Even if you are only marginally interested in crypto, you are likely aware of the events of the past few weeks in which the stablecoin “UST” lost its peg, resulting in a “death spiral” for both UST and the LUNA token, which is the centerpiece of the Terra ecosystem. For many in the crypto space, it has been tempting, convenient, or perhaps psychologically necessary to blame the demise of UST and LUNA on some outside agent, a bad actor, or a big Wall Street player intent on ruining crypto. In the heat of the moment, I also found myself prone to such musings, but the reality everyone in crypto must accept is this: Tera’s ecosystem was stressed, and it failed.
As we explained to current investors in a recent letter, our fund has never had exposure to stablecoins for one simple reason: while the yields are tempting, there are risks involved that we simply have not been willing to accept at this stage. Ours is an actively traded, actively managed fund. Sure, 20% APY on stablecoins is tempting, but as recent events have shown, those yields come with risk. In the case of LUNA, those yields came with catastrophic risk. To those who lost life savings, we are certainly sympathetic. We do see potential value in stablecoins as a concept within the crypto ecosystem, and so we see how many saw promise in LUNA.
With the demise of UST, it is likely that stablecoins will soon be under an intense scrutiny from regulators around the world. What direction this takes is anyone’s guess, but one consequence of this scrutiny is that Bitcoin is likely to re-emerge as the prime mover within crypto. While it has retained its market cap dominance since its creation, it is constantly under attack by foes inside, and foes outside the crypto space. With stablecoin stability now being questioned, Bitcoin as the “base layer” within the system is more easily seen as desirable, at least for crypto believers.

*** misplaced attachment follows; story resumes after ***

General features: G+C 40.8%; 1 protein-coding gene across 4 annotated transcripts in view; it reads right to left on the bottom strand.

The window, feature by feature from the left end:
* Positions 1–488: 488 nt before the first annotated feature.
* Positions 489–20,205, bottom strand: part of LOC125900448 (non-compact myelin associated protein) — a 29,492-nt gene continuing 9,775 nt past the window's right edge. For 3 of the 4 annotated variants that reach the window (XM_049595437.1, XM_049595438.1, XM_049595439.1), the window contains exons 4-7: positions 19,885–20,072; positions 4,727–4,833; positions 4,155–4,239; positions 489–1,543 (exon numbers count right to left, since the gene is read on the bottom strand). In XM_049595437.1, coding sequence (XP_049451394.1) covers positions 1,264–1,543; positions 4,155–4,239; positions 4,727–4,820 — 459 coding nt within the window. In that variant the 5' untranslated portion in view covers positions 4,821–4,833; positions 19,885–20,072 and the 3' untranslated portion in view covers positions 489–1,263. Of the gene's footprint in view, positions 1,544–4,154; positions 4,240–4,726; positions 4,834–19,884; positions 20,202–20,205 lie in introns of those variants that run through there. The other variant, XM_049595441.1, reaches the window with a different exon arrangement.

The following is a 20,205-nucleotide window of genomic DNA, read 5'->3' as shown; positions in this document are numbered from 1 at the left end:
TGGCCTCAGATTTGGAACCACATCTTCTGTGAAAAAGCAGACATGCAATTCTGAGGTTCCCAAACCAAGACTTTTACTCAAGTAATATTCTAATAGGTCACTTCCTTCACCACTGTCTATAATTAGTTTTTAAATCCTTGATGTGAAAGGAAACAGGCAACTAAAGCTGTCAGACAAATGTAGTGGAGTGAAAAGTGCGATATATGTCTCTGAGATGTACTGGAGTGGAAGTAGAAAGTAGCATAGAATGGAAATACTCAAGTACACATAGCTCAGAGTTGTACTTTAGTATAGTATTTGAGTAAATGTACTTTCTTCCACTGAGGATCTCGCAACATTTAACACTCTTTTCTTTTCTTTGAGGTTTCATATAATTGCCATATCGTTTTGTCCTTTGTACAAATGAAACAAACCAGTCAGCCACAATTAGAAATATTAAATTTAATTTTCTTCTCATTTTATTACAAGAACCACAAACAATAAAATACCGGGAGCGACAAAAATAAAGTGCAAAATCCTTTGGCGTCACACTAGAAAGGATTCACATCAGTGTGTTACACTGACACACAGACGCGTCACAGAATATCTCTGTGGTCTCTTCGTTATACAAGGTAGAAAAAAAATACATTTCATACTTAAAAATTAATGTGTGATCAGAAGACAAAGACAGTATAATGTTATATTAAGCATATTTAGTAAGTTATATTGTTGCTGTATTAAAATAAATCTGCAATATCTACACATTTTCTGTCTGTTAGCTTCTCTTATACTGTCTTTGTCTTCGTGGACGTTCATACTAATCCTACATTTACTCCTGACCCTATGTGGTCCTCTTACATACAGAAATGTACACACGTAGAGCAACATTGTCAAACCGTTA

As a crypto enthusiast, I have no problem with the speculative nature of the space. What I do have a problem with is the perception of “purity” across the space just because it claims to be decentralized or unregulated. Being involved in crypto today does mean you are early to the space. Congratulations. Our being here might mean we have a good gauge on the future of finance, but it does not mean we hold some sort of moral high ground. LUNA now appears to have been a flawed token with a flawed “mint” and “burn” process with UST. How moral was it to promise something that couldn’t survive a real world stress test?
In the midst of the Terra downfall, I have heard very little discussion about “Proof of Work” and “Proof of Stake” differences. Bitcoin is currently the enemy of the IMF, the SEC, the EPA, and who knows who else. Maybe, just maybe though, the fall of Terra will usher in a new era of appreciation for proof of work protocols like Bitcoin. No, they aren’t as fast. No, they don’t scale quite as well. Yes, they use more energy. No, they don’t generate 20% yields, but at the end of the day, if crypto is going to become what we think it can, it will need a base layer that can be relied upon. Even in this bear market, Bitcoin has shown itself to be nothing, if not reliable.